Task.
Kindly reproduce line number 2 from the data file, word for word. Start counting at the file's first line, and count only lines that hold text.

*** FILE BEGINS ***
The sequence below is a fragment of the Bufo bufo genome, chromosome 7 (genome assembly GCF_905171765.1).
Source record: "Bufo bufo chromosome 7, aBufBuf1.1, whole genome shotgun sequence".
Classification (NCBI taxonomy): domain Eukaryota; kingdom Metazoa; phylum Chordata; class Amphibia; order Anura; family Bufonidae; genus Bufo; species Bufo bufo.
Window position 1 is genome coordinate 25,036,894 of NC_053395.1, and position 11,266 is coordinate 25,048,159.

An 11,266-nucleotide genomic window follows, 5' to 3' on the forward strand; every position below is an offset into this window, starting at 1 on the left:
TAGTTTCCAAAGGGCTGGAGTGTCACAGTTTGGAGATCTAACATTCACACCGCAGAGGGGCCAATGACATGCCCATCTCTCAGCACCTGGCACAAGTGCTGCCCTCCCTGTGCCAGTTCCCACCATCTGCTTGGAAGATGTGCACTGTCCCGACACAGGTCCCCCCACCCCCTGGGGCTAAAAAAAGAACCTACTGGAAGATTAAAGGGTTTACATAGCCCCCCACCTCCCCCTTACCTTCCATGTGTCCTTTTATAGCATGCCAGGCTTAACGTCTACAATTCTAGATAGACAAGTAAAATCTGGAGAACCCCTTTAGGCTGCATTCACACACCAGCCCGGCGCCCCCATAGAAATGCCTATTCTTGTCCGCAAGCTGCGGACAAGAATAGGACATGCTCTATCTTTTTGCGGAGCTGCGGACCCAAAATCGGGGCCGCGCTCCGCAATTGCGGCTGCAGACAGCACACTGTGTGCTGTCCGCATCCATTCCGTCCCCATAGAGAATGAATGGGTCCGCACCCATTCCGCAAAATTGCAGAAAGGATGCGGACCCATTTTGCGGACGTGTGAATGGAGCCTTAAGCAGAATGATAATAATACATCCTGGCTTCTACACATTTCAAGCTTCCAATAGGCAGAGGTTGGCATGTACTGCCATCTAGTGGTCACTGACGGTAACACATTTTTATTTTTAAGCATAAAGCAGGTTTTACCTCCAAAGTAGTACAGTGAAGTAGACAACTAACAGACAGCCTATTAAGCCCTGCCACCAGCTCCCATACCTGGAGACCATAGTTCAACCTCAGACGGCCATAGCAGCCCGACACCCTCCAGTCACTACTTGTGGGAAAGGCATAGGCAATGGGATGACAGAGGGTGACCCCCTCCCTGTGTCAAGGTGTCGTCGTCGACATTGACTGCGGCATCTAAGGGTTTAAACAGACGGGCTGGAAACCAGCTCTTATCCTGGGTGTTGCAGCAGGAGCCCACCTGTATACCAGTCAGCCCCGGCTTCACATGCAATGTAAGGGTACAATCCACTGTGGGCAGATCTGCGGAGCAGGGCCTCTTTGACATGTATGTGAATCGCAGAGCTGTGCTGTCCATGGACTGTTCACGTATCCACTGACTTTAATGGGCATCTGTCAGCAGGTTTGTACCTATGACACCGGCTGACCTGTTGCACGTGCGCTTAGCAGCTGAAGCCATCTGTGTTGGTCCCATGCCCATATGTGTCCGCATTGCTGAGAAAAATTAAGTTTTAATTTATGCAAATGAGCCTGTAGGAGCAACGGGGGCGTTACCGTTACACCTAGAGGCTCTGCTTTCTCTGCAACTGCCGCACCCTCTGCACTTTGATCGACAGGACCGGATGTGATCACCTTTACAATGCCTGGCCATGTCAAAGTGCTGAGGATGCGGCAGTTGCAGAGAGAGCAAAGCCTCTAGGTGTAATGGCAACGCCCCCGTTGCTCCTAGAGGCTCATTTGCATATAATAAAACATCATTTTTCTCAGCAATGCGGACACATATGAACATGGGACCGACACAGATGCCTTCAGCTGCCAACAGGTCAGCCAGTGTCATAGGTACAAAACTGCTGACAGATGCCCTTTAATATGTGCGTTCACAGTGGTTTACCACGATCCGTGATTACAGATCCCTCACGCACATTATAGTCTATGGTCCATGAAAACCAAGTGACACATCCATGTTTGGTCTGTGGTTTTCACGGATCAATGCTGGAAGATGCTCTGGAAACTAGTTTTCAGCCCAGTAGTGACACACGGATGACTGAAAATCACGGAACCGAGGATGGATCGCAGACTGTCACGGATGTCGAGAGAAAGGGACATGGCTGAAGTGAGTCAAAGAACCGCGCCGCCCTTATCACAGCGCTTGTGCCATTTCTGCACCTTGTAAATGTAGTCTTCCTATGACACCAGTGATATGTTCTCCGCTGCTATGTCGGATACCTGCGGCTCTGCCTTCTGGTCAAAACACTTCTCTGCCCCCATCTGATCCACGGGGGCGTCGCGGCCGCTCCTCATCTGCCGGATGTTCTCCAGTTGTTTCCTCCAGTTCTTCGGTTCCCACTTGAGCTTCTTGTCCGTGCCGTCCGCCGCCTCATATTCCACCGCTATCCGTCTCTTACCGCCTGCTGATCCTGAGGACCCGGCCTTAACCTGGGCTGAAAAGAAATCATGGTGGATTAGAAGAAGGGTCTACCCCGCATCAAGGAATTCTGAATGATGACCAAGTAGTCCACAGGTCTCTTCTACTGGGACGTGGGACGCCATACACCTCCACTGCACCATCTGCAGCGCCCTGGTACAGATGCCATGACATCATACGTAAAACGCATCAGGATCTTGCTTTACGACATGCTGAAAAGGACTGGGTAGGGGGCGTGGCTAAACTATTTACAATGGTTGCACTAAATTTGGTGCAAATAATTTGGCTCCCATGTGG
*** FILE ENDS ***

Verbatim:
Source record: "Bufo bufo chromosome 7, aBufBuf1.1, whole genome shotgun sequence".